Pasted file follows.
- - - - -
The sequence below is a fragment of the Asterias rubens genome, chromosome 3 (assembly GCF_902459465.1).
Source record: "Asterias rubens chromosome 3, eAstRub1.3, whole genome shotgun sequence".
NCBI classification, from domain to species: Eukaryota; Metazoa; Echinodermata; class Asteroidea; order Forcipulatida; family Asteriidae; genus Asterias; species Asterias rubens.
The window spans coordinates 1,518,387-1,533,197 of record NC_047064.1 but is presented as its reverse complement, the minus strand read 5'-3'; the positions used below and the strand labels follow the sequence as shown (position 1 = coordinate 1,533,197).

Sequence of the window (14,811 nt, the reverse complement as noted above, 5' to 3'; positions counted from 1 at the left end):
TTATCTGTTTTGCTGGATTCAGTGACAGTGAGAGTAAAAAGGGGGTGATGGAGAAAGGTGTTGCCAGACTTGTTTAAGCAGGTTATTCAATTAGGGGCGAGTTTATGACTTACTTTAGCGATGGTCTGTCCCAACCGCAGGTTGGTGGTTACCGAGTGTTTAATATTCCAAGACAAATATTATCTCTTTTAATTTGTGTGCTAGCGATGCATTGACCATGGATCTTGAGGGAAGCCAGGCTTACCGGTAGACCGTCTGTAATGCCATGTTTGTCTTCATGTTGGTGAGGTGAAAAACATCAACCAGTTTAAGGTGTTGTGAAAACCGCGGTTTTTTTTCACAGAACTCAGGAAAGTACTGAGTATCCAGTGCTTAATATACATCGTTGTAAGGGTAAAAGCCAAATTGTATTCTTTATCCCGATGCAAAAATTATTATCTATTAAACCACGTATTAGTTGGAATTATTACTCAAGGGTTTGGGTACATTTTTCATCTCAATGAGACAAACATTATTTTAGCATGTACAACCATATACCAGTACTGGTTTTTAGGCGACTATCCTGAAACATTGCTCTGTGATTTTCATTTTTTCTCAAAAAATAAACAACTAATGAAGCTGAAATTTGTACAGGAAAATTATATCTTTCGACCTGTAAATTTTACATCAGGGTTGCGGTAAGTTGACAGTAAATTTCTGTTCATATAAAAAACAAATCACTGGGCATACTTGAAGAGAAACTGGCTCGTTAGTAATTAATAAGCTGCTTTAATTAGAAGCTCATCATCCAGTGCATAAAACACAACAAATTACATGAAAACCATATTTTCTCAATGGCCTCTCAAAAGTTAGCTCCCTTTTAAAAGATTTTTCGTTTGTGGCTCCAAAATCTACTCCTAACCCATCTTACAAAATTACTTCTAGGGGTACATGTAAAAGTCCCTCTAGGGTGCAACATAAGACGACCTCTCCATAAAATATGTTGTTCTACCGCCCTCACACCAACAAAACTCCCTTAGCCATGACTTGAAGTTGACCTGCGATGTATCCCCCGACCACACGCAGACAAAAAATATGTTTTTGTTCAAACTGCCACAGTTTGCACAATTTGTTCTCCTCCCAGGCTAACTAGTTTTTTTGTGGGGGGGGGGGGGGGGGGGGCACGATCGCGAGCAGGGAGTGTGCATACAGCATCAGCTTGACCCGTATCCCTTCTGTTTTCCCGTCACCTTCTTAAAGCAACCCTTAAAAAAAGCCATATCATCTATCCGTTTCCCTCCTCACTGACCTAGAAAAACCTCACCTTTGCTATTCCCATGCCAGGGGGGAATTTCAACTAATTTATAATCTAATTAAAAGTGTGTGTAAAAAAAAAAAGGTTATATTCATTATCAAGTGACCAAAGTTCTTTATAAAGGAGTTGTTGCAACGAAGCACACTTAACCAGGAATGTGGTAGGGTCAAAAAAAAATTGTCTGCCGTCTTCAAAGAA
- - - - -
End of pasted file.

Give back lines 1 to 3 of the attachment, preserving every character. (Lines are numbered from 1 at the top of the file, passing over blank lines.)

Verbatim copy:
The sequence below is a fragment of the Asterias rubens genome, chromosome 3 (assembly GCF_902459465.1).
Source record: "Asterias rubens chromosome 3, eAstRub1.3, whole genome shotgun sequence".
NCBI classification, from domain to species: Eukaryota; Metazoa; Echinodermata; class Asteroidea; order Forcipulatida; family Asteriidae; genus Asterias; species Asterias rubens.